From: Paul Gearon <gearon@ieee.org>

Date: Wed, 8 Jul 2009 14:20:06 -0500

Message-ID: <a25ac1f0907081220g6021be7er440d6d9f5dfd187b@mail.gmail.com>

To: Simon Schenk <sschenk@uni-koblenz.de>

Cc: "public-rdf-dawg@w3.org" <public-rdf-dawg@w3.org>

Date: Wed, 8 Jul 2009 14:20:06 -0500

Message-ID: <a25ac1f0907081220g6021be7er440d6d9f5dfd187b@mail.gmail.com>

To: Simon Schenk <sschenk@uni-koblenz.de>

Cc: "public-rdf-dawg@w3.org" <public-rdf-dawg@w3.org>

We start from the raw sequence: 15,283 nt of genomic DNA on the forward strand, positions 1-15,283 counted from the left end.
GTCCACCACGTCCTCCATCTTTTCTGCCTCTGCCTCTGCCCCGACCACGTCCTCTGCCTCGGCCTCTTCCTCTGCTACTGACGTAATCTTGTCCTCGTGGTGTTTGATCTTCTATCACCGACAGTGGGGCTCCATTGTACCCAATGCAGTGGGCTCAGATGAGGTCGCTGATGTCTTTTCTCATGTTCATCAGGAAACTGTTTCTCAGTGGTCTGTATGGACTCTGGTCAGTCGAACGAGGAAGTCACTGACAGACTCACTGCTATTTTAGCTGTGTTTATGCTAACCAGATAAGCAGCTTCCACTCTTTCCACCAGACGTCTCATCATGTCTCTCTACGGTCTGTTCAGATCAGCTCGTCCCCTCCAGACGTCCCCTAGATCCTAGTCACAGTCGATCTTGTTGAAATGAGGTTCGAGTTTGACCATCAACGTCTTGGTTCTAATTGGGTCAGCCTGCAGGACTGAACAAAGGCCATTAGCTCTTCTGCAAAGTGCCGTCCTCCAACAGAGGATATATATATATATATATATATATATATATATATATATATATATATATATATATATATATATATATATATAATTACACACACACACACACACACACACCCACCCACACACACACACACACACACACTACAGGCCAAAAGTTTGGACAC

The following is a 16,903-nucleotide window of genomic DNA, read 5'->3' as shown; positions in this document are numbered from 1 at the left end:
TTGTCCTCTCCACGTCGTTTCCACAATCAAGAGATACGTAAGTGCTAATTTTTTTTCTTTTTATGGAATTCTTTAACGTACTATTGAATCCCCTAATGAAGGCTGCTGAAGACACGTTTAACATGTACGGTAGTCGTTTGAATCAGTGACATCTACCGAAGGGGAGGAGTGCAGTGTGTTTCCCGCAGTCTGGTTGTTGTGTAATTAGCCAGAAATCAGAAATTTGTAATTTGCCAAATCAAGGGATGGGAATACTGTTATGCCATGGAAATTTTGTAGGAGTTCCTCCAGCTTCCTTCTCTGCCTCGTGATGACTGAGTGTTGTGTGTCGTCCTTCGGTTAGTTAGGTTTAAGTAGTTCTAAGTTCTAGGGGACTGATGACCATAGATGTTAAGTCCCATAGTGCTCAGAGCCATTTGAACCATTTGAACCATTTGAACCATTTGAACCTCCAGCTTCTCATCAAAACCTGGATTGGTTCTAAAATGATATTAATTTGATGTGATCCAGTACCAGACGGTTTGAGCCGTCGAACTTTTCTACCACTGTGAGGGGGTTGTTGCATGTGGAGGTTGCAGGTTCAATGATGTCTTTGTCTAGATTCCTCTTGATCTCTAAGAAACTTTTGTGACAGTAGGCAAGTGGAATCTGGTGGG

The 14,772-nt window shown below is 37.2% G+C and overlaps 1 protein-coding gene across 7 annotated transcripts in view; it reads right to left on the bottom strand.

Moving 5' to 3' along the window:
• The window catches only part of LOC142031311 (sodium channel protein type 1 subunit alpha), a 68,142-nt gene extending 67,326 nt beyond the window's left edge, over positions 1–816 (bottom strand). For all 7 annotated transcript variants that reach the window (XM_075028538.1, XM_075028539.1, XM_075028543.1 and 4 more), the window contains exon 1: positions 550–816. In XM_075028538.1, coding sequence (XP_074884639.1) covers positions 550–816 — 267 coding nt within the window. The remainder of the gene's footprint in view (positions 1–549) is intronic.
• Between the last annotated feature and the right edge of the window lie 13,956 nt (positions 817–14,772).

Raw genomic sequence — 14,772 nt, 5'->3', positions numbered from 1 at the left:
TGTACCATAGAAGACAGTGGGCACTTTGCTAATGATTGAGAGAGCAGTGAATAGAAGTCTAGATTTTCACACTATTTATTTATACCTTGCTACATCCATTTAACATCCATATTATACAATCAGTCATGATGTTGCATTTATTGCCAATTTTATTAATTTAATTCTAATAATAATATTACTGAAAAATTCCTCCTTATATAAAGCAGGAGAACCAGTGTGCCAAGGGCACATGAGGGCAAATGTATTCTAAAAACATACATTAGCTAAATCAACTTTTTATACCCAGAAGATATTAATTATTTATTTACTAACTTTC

On Wed, Jul 8, 2009 at 11:31 AM, Simon Schenk<sschenk@uni-koblenz.de> wrote: > Hi, > > I've been fiddling with algebra expressions for MINUS and I am wondering > whether the following capture the semantics of antijoin with restriction > to shared variables: > > A \ (A |X| [Projection to vars in A] B) > > If A and B do not share a variable, the projection results in a relation > with zero colums. I am not sure, whether this is even defined. > > Does anyone of the relational algebra gurus out there have a clue? Not a guru, but this is similar to how I described it in that link no one ever comments on. :-) In my case, I describe it as: A intersection ([project to vars in A] complement (A |X| B)) Where "complement" is defined in terms of the known data (ie. the assertions in the database). By this definition, "intersection-complement" should be equivalent to your \ operator. Also, the projection can be done before or after the inner join and complement with the same result. So yes, I agree with you. (BTW, the actual notation I used was: A - B = A ∩ π(¬'(A ⋈ B)) but I don't know how well that will show up in email) Regards, PaulReceived on Wednesday, 8 July 2009 19:20:48 UTC

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